gunshots

Medical care in Elizabethan times was a regular horror show. Your treatment–if you were unlucky enough to survive long enough to receive care–might come from a physician, a surgeon or an apothecary, depending on the ailment. I call number 147 Shakespeare’s ‘Medical Sonnet.’ The Poet longs to break away from the Dark Lady, but his lust resists all powers of reason. Lust is his fever, and reason is the physician; one has left in lieu of the other. 

147

My love is as a fever, longing still
For that which longer nurseth the disease,
Feeding on that which doth preserve the ill,
The uncertain sickly appetite to please.
My reason, the physician to my love,
Angry that his prescriptions are not kept,
Hath left me, and I desperate now approve
Desire is death, which physic did except.
Past cure I am, now reason is past care,
And frantic-mad with evermore unrest;
My thoughts and my discourse as madmen’s are,
At random from the truth vainly express’d;
For I have sworn thee fair and thought thee bright,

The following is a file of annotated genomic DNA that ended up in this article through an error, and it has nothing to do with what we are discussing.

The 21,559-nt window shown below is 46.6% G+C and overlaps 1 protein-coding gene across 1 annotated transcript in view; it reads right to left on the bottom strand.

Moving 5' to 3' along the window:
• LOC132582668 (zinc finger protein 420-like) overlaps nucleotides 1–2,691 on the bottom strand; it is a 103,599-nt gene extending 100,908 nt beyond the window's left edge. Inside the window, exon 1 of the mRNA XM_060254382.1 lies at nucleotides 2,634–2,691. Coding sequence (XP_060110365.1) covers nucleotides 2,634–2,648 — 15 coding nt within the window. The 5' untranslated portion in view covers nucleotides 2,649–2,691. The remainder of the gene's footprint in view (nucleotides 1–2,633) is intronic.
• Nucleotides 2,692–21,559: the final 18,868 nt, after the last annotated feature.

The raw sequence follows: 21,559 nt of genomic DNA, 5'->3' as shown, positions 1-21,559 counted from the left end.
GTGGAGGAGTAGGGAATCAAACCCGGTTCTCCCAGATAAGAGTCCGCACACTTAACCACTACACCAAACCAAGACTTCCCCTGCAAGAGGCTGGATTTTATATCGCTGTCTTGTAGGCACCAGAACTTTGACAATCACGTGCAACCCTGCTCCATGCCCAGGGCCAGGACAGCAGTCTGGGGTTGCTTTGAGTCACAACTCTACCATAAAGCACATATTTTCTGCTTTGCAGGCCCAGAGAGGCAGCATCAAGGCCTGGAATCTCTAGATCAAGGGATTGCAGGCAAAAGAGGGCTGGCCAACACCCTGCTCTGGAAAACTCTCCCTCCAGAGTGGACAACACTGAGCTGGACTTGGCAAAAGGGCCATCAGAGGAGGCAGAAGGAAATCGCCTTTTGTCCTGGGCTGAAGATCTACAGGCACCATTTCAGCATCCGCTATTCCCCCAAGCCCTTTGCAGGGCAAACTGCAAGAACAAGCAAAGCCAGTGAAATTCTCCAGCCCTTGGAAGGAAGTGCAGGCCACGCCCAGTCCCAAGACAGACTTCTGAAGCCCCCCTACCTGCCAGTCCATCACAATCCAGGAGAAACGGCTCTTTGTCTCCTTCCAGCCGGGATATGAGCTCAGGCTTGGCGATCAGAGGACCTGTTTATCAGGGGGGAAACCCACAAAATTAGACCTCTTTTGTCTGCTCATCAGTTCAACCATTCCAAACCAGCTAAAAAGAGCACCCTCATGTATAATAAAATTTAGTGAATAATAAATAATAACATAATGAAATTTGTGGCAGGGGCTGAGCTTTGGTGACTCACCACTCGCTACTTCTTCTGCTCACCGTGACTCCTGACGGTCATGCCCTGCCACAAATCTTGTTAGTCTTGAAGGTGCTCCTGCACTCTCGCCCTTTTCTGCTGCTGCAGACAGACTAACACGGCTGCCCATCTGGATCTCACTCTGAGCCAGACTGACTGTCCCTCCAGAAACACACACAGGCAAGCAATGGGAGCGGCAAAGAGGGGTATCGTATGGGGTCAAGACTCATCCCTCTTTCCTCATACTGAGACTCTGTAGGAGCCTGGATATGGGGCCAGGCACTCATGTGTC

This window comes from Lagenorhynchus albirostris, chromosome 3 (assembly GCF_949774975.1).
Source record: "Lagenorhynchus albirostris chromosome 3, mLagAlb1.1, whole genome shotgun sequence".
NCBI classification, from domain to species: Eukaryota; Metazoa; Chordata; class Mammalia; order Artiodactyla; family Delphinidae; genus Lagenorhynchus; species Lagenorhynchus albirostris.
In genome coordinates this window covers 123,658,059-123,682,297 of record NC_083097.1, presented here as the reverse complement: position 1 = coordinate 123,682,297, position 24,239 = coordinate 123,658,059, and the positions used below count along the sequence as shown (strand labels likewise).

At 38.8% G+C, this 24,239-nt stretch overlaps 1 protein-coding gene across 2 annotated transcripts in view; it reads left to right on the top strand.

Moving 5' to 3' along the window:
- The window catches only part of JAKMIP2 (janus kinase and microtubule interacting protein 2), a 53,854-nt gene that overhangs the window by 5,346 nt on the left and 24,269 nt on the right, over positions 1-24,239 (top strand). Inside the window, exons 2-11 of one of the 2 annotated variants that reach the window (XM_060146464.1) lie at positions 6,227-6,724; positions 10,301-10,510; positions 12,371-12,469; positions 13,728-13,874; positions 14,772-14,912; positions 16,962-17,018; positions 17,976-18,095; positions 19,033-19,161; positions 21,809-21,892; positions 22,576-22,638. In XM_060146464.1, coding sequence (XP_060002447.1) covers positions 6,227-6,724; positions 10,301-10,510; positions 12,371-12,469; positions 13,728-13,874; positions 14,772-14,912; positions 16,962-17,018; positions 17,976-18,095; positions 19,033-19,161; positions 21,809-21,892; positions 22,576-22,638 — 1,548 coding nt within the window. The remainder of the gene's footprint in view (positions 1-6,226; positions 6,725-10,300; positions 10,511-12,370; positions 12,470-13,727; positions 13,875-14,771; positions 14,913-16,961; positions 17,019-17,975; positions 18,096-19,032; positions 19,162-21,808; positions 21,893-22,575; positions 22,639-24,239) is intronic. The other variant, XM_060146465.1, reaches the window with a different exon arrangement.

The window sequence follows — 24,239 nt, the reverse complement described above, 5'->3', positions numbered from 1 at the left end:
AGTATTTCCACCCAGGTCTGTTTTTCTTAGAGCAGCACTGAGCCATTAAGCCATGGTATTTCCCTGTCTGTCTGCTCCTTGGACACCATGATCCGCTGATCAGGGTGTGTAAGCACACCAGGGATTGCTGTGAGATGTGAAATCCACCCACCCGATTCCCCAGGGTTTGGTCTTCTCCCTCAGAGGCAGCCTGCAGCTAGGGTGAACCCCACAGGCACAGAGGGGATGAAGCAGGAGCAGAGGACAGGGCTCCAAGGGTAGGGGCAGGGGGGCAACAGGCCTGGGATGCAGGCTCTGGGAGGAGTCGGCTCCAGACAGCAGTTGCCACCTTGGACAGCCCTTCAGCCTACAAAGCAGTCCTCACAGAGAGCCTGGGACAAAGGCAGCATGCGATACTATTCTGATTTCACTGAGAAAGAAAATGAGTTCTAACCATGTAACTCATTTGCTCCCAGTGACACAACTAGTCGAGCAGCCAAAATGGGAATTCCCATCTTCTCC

Who art as black as hell, as dark as night. 

The Poet has ignored reason, and so good sense–his physician–has left him: ‘Angry that his prescriptions are not kept, Hath left me.’ The Poet longs for death, but this disease won’t quite kill him: “Desire is death, which physic did except. Finally, the Poet is past the point of caring: “Past cure I am, now reason is past care.’ 

As if this wonderfully intricate metaphor weren’t enough, Sonnet 147 ends with one of the most delicious couplets ever: 

For I have sworn thee fair and thought thee bright,
Who art as black as hell, as dark as night. 

Finally, the opening: ‘My love is like a fever.’ Rock ‘n’ rollers to this very day have used this metaphor–so worn out we can no longer stand it. Shakespeare invented it.   

The image comes from the cover of a French book on the treatment of battle wounds, printed in Shakespeare’s time.

Leave a Reply

Fill in your details below or click an icon to log in:

WordPress.com Logo

You are commenting using your WordPress.com account. Log Out /  Change )

Google photo

You are commenting using your Google account. Log Out /  Change )

Twitter picture

You are commenting using your Twitter account. Log Out /  Change )

Facebook photo

You are commenting using your Facebook account. Log Out /  Change )

Connecting to %s